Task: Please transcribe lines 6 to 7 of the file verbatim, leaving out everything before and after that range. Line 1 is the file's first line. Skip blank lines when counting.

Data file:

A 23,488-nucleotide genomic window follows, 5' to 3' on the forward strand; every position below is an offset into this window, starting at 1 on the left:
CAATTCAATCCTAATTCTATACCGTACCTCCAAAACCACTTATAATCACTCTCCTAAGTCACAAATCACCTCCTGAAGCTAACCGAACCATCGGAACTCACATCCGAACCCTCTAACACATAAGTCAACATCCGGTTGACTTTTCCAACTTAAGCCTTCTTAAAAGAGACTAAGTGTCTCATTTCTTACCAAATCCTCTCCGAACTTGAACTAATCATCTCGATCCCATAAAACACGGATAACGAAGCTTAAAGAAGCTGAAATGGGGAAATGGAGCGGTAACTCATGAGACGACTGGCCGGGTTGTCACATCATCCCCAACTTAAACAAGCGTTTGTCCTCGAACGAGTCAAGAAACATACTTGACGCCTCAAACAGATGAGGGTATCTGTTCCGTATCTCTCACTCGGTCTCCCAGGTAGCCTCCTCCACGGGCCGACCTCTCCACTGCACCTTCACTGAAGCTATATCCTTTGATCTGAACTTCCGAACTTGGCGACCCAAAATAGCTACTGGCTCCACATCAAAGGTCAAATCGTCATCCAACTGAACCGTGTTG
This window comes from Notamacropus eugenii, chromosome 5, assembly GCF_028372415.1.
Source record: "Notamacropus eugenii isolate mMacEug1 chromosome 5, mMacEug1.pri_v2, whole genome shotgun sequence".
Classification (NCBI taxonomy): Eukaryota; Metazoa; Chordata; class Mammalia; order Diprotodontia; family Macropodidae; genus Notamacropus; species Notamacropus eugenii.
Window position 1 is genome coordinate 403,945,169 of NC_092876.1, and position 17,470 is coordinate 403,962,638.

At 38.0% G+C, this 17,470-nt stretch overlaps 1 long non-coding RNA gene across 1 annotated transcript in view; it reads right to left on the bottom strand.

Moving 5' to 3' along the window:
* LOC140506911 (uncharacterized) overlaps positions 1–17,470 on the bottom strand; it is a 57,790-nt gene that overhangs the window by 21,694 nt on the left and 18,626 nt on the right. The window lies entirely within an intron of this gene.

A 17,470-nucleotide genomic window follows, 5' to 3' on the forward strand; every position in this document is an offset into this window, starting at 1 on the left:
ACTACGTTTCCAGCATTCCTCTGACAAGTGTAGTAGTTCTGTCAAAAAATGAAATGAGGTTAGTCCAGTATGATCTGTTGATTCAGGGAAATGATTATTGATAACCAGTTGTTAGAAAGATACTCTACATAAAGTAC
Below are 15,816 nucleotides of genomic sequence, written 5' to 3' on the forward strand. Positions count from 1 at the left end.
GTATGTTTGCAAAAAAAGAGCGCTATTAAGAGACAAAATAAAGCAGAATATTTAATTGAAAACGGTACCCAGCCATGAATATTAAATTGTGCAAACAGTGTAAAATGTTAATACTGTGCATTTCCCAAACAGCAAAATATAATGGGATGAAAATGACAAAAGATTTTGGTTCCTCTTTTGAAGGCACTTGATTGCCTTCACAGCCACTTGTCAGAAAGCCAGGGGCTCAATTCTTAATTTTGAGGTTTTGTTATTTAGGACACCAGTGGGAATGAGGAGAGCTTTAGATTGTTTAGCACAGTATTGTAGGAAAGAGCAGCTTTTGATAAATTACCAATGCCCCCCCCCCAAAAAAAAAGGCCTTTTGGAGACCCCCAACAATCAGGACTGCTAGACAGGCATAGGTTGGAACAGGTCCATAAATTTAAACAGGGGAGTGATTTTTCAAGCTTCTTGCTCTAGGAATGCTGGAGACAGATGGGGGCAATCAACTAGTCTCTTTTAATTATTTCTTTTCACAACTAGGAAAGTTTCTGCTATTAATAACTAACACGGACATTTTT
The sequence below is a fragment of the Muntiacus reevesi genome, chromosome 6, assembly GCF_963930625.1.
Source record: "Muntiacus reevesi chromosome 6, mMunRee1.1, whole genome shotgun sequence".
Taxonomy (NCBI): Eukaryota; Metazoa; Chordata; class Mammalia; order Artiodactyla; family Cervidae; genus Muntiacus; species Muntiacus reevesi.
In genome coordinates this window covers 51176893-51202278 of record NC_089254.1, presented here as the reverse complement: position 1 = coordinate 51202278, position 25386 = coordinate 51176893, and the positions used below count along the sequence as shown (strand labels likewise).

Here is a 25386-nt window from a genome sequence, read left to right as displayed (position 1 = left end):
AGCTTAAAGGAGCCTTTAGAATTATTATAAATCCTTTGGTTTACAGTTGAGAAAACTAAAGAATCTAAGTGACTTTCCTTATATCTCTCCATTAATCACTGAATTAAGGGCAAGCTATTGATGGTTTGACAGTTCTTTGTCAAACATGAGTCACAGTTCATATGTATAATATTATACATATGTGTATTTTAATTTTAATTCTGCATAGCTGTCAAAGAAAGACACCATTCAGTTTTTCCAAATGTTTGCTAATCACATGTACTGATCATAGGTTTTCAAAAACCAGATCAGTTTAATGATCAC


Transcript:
Window position 1 is genome coordinate 403,945,169 of NC_092876.1, and position 17,470 is coordinate 403,962,638.

At 38.0% G+C, this 17,470-nt stretch overlaps 1 long non-coding RNA gene across 1 annotated transcript in view; it reads right to left on the bottom strand.